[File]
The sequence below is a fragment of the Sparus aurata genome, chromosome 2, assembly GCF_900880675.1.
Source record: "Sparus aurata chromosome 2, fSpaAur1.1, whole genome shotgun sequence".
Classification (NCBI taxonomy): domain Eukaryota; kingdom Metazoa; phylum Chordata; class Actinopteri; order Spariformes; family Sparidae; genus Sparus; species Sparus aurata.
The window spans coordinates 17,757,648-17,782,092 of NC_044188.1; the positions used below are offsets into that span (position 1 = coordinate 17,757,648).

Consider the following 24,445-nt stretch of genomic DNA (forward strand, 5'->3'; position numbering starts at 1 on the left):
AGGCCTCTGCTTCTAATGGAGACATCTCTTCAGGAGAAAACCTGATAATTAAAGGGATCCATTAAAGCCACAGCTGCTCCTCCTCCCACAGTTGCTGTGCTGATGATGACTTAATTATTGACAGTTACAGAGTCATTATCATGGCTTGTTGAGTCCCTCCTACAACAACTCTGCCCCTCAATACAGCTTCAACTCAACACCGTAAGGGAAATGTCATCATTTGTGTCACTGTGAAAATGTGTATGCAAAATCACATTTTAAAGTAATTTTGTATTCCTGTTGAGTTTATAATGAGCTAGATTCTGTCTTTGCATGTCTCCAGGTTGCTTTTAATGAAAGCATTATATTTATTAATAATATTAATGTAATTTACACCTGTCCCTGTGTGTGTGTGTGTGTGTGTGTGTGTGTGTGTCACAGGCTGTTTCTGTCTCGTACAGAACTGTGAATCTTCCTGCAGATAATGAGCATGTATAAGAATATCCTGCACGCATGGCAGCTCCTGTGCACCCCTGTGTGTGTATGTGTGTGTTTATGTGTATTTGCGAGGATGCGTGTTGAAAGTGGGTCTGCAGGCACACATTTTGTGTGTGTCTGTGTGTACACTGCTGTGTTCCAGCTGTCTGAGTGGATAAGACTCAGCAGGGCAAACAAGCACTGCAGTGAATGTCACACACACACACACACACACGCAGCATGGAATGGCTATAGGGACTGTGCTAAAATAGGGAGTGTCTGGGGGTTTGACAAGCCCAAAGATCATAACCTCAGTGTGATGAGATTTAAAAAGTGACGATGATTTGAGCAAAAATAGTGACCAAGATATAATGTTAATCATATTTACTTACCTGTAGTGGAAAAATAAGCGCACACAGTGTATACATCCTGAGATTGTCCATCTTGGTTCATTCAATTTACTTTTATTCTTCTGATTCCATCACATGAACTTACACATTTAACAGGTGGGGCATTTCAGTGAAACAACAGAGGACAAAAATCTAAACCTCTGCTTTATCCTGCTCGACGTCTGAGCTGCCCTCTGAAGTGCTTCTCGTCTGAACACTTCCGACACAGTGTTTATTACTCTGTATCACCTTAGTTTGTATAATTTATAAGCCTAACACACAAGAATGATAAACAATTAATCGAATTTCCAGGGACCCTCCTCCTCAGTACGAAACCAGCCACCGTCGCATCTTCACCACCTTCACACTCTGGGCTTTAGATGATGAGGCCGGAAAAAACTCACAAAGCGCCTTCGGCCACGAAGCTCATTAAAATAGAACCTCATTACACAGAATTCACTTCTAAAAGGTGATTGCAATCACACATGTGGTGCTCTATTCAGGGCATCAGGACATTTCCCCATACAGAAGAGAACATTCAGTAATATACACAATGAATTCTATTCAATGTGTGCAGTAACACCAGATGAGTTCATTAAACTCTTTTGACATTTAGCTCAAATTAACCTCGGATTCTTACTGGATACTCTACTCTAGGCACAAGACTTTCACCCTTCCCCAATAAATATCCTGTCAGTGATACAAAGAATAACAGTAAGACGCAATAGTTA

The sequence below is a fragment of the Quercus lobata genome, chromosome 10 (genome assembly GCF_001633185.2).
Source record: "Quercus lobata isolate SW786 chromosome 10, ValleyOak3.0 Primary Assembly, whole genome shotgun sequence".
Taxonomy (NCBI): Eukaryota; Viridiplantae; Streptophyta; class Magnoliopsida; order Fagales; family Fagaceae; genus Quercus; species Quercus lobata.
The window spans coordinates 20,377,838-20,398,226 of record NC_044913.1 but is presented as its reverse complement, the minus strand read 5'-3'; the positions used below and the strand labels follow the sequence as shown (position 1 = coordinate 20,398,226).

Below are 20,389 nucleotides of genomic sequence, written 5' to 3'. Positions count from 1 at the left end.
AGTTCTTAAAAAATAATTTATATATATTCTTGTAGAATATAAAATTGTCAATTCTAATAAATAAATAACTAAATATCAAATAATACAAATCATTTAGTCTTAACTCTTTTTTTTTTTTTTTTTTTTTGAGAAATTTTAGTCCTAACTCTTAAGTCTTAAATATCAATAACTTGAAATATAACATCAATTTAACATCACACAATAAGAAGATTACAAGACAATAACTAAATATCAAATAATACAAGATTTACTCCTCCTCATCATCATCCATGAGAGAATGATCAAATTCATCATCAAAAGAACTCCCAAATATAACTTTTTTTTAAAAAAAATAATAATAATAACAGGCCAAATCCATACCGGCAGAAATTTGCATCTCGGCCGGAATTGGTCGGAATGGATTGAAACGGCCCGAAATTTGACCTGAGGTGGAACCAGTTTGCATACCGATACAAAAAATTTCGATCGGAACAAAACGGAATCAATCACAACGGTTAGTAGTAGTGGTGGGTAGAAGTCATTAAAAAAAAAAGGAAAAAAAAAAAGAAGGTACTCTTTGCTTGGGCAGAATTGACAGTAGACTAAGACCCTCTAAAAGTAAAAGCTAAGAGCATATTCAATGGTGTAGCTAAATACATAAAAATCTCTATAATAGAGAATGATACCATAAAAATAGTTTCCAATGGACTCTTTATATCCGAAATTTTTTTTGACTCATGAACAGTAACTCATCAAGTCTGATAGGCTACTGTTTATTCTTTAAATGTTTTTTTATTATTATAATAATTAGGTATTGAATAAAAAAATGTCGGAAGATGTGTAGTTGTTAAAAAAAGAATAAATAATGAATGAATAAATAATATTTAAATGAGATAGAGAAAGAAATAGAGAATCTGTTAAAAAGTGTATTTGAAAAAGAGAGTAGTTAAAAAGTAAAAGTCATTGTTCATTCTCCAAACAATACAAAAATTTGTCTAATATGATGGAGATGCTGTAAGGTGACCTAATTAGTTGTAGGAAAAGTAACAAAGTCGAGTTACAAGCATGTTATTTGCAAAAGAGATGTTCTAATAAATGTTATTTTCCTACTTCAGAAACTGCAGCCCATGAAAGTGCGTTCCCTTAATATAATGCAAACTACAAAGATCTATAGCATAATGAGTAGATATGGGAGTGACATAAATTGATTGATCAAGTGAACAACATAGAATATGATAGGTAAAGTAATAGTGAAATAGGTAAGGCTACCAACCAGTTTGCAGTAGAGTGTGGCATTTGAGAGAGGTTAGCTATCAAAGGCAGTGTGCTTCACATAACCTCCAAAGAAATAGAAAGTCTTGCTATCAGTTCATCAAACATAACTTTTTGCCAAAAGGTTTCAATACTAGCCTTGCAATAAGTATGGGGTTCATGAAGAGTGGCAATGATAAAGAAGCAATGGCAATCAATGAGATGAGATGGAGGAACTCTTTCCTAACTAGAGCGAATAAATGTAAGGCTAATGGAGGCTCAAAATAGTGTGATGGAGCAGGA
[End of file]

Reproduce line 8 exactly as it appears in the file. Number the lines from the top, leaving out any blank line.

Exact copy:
Source record: "Quercus lobata isolate SW786 chromosome 10, ValleyOak3.0 Primary Assembly, whole genome shotgun sequence".